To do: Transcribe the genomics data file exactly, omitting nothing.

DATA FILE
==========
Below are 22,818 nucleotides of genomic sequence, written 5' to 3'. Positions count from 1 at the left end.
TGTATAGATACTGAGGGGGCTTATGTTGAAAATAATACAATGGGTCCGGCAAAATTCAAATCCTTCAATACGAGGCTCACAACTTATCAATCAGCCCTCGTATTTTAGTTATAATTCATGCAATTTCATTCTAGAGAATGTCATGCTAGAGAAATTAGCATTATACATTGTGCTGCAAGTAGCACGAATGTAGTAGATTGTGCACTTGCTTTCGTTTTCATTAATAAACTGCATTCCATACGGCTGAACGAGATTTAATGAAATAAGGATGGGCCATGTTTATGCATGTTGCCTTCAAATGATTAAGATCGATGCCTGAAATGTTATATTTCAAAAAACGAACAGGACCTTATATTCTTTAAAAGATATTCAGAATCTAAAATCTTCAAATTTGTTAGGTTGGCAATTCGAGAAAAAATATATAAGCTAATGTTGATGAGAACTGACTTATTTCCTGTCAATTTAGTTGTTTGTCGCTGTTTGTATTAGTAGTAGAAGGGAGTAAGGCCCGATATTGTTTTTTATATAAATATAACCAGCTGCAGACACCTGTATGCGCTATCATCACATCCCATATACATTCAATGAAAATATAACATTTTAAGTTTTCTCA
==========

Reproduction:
Below are 22,818 nucleotides of genomic sequence, written 5' to 3'. Positions count from 1 at the left end.
TGTATAGATACTGAGGGGGCTTATGTTGAAAATAATACAATGGGTCCGGCAAAATTCAAATCCTTCAATACGAGGCTCACAACTTATCAATCAGCCCTCGTATTTTAGTTATAATTCATGCAATTTCATTCTAGAGAATGTCATGCTAGAGAAATTAGCATTATACATTGTGCTGCAAGTAGCACGAATGTAGTAGATTGTGCACTTGCTTTCGTTTTCATTAATAAACTGCATTCCATACGGCTGAACGAGATTTAATGAAATAAGGATGGGCCATGTTTATGCATGTTGCCTTCAAATGATTAAGATCGATGCCTGAAATGTTATATTTCAAAAAACGAACAGGACCTTATATTCTTTAAAAGATATTCAGAATCTAAAATCTTCAAATTTGTTAGGTTGGCAATTCGAGAAAAAATATATAAGCTAATGTTGATGAGAACTGACTTATTTCCTGTCAATTTAGTTGTTTGTCGCTGTTTGTATTAGTAGTAGAAGGGAGTAAGGCCCGATATTGTTTTTTATATAAATATAACCAGCTGCAGACACCTGTATGCGCTATCATCACATCCCATATACATTCAATGAAAATATAACATTTTAAGTTTTCTCA